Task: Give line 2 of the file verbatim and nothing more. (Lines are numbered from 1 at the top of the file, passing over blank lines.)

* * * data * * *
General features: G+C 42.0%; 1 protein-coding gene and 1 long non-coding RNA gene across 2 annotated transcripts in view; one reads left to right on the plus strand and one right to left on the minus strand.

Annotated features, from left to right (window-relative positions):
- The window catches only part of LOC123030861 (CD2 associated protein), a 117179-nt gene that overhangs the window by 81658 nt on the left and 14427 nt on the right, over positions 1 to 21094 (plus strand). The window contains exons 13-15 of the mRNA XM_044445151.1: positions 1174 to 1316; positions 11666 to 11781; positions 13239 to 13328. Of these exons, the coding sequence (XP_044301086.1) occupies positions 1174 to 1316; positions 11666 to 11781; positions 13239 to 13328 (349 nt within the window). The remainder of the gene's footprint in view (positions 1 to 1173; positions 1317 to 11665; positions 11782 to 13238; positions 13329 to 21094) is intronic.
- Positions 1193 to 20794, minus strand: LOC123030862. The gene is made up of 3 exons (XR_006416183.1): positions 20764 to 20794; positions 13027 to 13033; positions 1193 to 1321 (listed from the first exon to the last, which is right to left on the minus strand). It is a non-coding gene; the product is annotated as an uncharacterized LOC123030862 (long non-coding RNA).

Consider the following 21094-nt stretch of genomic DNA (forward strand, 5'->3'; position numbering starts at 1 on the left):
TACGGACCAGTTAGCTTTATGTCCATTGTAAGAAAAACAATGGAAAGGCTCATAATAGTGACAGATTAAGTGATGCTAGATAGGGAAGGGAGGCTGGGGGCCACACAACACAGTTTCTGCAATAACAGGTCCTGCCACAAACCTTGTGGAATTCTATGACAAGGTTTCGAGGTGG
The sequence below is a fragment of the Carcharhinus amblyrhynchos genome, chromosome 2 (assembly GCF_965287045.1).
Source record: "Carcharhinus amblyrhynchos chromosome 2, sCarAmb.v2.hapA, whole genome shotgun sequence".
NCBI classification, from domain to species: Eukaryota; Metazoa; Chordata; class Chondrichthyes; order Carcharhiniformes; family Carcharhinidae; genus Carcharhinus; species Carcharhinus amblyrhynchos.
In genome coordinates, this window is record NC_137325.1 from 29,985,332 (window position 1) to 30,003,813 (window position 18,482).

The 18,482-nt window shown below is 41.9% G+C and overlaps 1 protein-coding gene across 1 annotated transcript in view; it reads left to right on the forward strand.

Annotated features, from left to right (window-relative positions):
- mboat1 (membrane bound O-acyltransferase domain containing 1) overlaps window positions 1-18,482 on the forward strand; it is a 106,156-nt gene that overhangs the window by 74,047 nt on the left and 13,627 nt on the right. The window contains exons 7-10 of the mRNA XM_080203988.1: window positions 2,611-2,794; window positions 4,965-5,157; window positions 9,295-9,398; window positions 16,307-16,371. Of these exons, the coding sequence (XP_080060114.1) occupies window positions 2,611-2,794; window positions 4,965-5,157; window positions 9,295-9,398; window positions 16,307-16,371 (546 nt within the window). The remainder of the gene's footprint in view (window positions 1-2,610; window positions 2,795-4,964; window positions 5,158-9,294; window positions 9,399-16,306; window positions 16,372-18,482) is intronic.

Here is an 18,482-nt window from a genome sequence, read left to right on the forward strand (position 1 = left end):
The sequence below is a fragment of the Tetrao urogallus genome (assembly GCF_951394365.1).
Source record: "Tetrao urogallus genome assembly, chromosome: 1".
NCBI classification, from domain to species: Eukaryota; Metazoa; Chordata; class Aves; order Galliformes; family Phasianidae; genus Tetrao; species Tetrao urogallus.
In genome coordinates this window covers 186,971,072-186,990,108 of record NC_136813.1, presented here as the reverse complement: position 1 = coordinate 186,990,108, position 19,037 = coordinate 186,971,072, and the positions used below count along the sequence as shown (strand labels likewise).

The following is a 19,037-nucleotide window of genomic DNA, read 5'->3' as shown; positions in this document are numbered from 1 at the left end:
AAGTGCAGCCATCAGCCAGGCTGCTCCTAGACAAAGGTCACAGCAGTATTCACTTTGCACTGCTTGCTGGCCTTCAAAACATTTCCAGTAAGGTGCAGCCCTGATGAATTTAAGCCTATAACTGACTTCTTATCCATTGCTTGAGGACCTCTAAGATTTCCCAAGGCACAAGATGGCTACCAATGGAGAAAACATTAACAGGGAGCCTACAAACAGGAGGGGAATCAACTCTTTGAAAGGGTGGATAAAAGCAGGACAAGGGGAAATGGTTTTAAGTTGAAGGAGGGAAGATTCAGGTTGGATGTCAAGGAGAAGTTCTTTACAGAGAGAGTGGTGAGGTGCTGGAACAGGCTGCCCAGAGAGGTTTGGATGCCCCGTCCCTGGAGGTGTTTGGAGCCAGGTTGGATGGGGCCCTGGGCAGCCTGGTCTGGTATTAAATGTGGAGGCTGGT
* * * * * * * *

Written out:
Annotated features, from left to right (window-relative positions):